One of the mysteries of the English language finally explained.
A disease characterized by inflammation of the liver.
- ‘The incidence of infectious diseases such as diarrhoea, hepatitis, Weil's disease etc are on the rise.’
- ‘Programmes to control leprosy, hepatitis and dengue fever are vividly shown.’
- ‘The same problem can occur in patients with the other liver diseases such as viral hepatitis.’
- ‘Viral hepatitis is the major cause of chronic liver disease worldwide.’
- ‘The only known serious adverse effects of statins are rhabdomyolysis and liver failure from hepatitis.’
- ‘Among the most prevalent liver diseases in this group are hepatitis and alcoholic cirrhosis.’
- ‘Autoimmune hepatitis is a relatively uncommon disease that mainly affects young women.’
- ‘Humoral autoimmune mechanisms are said to be the connecting link between arthritis and hepatitis.’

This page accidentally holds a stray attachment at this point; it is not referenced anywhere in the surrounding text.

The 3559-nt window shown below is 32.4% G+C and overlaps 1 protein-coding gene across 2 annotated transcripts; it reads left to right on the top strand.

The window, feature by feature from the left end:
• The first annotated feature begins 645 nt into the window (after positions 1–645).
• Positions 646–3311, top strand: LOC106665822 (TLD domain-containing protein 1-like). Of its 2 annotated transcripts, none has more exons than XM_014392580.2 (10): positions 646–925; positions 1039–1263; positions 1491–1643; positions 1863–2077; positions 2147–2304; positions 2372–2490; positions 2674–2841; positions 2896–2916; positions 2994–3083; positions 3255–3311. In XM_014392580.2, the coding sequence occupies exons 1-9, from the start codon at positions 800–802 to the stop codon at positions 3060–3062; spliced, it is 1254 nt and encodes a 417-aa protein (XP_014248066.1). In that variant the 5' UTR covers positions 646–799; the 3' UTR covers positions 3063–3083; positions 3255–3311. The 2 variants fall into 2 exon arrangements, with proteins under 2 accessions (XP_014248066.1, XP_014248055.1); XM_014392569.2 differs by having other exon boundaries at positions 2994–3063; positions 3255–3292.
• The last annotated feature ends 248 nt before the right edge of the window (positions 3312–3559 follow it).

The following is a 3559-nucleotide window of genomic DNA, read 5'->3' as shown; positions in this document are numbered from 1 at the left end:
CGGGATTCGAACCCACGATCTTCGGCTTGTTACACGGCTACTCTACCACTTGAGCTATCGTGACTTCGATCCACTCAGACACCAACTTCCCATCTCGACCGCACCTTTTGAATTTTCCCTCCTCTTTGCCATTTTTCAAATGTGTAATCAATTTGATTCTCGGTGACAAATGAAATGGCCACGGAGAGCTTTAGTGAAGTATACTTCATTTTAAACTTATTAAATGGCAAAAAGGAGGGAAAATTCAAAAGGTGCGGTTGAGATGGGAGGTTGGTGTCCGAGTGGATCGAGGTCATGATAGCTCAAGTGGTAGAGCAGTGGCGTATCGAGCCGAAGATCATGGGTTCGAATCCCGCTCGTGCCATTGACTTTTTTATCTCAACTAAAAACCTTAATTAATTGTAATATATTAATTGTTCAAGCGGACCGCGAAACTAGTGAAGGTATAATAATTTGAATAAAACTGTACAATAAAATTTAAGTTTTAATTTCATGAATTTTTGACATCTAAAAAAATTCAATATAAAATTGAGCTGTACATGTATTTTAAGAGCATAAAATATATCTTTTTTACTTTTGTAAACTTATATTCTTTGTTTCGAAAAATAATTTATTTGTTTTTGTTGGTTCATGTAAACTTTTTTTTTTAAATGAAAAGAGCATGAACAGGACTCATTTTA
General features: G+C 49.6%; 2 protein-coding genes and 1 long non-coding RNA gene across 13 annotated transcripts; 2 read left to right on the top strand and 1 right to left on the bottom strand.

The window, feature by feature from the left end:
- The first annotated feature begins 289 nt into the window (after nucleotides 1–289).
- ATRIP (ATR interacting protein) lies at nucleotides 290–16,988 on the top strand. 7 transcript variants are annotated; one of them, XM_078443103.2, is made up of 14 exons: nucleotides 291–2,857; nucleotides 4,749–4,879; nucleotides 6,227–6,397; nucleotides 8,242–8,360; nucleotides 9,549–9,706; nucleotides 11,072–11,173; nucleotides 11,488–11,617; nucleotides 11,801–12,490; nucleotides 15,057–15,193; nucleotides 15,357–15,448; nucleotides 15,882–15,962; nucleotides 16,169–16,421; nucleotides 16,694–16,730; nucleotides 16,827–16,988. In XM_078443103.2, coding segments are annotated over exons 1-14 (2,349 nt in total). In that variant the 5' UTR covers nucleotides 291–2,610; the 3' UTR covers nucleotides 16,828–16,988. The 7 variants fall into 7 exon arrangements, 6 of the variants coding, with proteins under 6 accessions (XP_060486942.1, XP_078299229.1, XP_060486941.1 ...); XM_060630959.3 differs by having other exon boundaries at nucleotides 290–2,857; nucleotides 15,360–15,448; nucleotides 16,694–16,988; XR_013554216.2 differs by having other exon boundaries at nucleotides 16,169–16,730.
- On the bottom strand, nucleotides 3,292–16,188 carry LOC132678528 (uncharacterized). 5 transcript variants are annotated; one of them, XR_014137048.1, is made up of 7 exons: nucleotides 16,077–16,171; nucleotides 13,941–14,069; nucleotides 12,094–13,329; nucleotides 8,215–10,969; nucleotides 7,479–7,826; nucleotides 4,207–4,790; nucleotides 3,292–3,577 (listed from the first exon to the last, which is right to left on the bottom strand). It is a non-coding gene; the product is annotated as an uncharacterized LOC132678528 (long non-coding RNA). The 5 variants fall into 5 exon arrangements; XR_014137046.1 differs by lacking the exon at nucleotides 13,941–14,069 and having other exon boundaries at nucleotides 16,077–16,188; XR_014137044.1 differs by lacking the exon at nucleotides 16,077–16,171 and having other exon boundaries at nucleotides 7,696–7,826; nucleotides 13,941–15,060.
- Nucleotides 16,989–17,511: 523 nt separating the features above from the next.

- ‘The non-neoplastic liver showed mild fibrosis without signs of cirrhosis or hepatitis.’
- ‘Precautions should be taken against cholera, hepatitis, typhoid and polio throughout the region.’
- ‘Sewage can carry cholera, typhoid, hepatitis and dysentery, all of which start with acute diarrhoea.’
- ‘Myocarditis, pancreatitis, and hepatitis have also been described occasionally in severe infections.’
- ‘In viral and autoimmune hepatitis, the collapse is recognized as bridging necrosis.’
- ‘Patients who are recognised to have a higher risk for bloodborne viruses may be offered screening for hepatitis and HIV.’
- ‘Sharing needles increases the risk of contracting serious diseases such as hepatitis and HIV.’
- ‘All subjects with history of chronic liver disease or any other known cause of hepatitis were excluded from the study.’
- ‘Complications of systemic infection include pneumonia, encephalitis, and hepatitis.’
- ‘There were demands for asylum seekers to be forcibly tested for HIV and hepatitis.’
- ‘If a human who has hepatitis or HIV bites you, there is a small risk you may be infected.’
- ‘Death from acute viral hepatitis is usually due to the development of fulminant hepatitis.’
Early 18th century: modern Latin, from Greek hēpar, hēpat- ‘liver’ + -itis.
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